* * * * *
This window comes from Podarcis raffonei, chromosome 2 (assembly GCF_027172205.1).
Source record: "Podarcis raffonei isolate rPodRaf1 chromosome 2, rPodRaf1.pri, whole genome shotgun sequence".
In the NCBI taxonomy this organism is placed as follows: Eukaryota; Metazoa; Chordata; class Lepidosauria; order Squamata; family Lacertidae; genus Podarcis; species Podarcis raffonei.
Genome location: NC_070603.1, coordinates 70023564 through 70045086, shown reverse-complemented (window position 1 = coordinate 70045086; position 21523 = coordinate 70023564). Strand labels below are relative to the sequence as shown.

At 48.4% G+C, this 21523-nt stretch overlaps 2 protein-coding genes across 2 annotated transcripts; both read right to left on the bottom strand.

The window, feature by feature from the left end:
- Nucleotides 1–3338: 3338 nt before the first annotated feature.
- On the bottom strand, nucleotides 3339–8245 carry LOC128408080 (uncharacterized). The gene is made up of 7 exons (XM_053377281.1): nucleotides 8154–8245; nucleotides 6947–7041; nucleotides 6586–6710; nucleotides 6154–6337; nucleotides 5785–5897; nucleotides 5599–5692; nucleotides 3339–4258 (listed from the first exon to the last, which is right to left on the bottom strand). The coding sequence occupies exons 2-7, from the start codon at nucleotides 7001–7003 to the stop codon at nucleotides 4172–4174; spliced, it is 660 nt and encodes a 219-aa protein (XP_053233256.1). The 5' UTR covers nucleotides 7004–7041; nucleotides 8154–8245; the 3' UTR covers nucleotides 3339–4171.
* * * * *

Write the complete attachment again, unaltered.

This window comes from Podarcis raffonei, chromosome 2 (assembly GCF_027172205.1).
Source record: "Podarcis raffonei isolate rPodRaf1 chromosome 2, rPodRaf1.pri, whole genome shotgun sequence".
In the NCBI taxonomy this organism is placed as follows: Eukaryota; Metazoa; Chordata; class Lepidosauria; order Squamata; family Lacertidae; genus Podarcis; species Podarcis raffonei.
Genome location: NC_070603.1, coordinates 70023564 through 70045086, shown reverse-complemented (window position 1 = coordinate 70045086; position 21523 = coordinate 70023564). Strand labels below are relative to the sequence as shown.

At 48.4% G+C, this 21523-nt stretch overlaps 2 protein-coding genes across 2 annotated transcripts; both read right to left on the bottom strand.

The window, feature by feature from the left end:
- Nucleotides 1–3338: 3338 nt before the first annotated feature.
- On the bottom strand, nucleotides 3339–8245 carry LOC128408080 (uncharacterized). The gene is made up of 7 exons (XM_053377281.1): nucleotides 8154–8245; nucleotides 6947–7041; nucleotides 6586–6710; nucleotides 6154–6337; nucleotides 5785–5897; nucleotides 5599–5692; nucleotides 3339–4258 (listed from the first exon to the last, which is right to left on the bottom strand). The coding sequence occupies exons 2-7, from the start codon at nucleotides 7001–7003 to the stop codon at nucleotides 4172–4174; spliced, it is 660 nt and encodes a 219-aa protein (XP_053233256.1). The 5' UTR covers nucleotides 7004–7041; nucleotides 8154–8245; the 3' UTR covers nucleotides 3339–4171.